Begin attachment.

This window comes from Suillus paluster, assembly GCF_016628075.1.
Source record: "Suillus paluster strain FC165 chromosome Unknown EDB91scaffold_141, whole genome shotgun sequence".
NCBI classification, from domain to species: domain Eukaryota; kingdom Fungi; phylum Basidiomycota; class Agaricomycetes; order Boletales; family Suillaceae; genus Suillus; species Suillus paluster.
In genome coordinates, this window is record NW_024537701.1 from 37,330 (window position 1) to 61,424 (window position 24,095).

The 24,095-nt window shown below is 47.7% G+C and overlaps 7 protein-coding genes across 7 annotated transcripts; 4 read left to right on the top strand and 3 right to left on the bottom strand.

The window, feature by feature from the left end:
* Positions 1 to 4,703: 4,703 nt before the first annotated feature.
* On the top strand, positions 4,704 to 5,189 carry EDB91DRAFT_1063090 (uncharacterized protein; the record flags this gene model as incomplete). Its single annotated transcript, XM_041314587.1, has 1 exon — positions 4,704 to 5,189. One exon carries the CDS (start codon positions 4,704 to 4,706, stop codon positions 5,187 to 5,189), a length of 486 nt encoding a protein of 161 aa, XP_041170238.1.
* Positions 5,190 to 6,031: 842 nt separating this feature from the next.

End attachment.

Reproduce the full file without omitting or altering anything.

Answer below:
This window comes from Suillus paluster, assembly GCF_016628075.1.
Source record: "Suillus paluster strain FC165 chromosome Unknown EDB91scaffold_141, whole genome shotgun sequence".
NCBI classification, from domain to species: domain Eukaryota; kingdom Fungi; phylum Basidiomycota; class Agaricomycetes; order Boletales; family Suillaceae; genus Suillus; species Suillus paluster.
In genome coordinates, this window is record NW_024537701.1 from 37,330 (window position 1) to 61,424 (window position 24,095).

The 24,095-nt window shown below is 47.7% G+C and overlaps 7 protein-coding genes across 7 annotated transcripts; 4 read left to right on the top strand and 3 right to left on the bottom strand.

The window, feature by feature from the left end:
* Positions 1 to 4,703: 4,703 nt before the first annotated feature.
* On the top strand, positions 4,704 to 5,189 carry EDB91DRAFT_1063090 (uncharacterized protein; the record flags this gene model as incomplete). Its single annotated transcript, XM_041314587.1, has 1 exon — positions 4,704 to 5,189. One exon carries the CDS (start codon positions 4,704 to 4,706, stop codon positions 5,187 to 5,189), a length of 486 nt encoding a protein of 161 aa, XP_041170238.1.
* Positions 5,190 to 6,031: 842 nt separating this feature from the next.